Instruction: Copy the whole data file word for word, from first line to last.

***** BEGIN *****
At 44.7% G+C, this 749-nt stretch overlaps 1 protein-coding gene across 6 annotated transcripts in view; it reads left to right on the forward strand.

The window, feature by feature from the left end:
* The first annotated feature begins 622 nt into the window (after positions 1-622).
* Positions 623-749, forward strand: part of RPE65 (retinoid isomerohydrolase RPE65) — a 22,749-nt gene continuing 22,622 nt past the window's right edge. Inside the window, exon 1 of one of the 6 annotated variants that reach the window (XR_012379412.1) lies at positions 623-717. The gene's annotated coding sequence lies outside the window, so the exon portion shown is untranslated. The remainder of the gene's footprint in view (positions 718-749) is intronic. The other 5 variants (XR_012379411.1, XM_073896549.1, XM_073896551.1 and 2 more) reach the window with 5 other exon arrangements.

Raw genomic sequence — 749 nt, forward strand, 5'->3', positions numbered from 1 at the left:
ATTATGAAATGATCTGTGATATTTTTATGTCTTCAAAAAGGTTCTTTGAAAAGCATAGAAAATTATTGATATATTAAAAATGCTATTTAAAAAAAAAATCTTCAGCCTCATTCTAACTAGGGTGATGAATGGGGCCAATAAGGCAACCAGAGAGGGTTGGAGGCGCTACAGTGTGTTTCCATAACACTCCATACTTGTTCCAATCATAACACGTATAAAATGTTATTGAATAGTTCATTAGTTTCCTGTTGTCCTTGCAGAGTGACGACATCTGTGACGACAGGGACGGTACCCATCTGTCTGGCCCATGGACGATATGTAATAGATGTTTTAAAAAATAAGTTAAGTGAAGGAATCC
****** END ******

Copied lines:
At 44.7% G+C, this 749-nt stretch overlaps 1 protein-coding gene across 6 annotated transcripts in view; it reads left to right on the forward strand.

The window, feature by feature from the left end:
* The first annotated feature begins 622 nt into the window (after positions 1-622).
* Positions 623-749, forward strand: part of RPE65 (retinoid isomerohydrolase RPE65) — a 22,749-nt gene continuing 22,622 nt past the window's right edge. Inside the window, exon 1 of one of the 6 annotated variants that reach the window (XR_012379412.1) lies at positions 623-717. The gene's annotated coding sequence lies outside the window, so the exon portion shown is untranslated. The remainder of the gene's footprint in view (positions 718-749) is intronic. The other 5 variants (XR_012379411.1, XM_073896549.1, XM_073896551.1 and 2 more) reach the window with 5 other exon arrangements.

Raw genomic sequence — 749 nt, forward strand, 5'->3', positions numbered from 1 at the left:
ATTATGAAATGATCTGTGATATTTTTATGTCTTCAAAAAGGTTCTTTGAAAAGCATAGAAAATTATTGATATATTAAAAATGCTATTTAAAAAAAAAATCTTCAGCCTCATTCTAACTAGGGTGATGAATGGGGCCAATAAGGCAACCAGAGAGGGTTGGAGGCGCTACAGTGTGTTTCCATAACACTCCATACTTGTTCCAATCATAACACGTATAAAATGTTATTGAATAGTTCATTAGTTTCCTGTTGTCCTTGCAGAGTGACGACATCTGTGACGACAGGGACGGTACCCATCTGTCTGGCCCATGGACGATATGTAATAGATGTTTTAAAAAATAAGTTAAGTGAAGGAATCC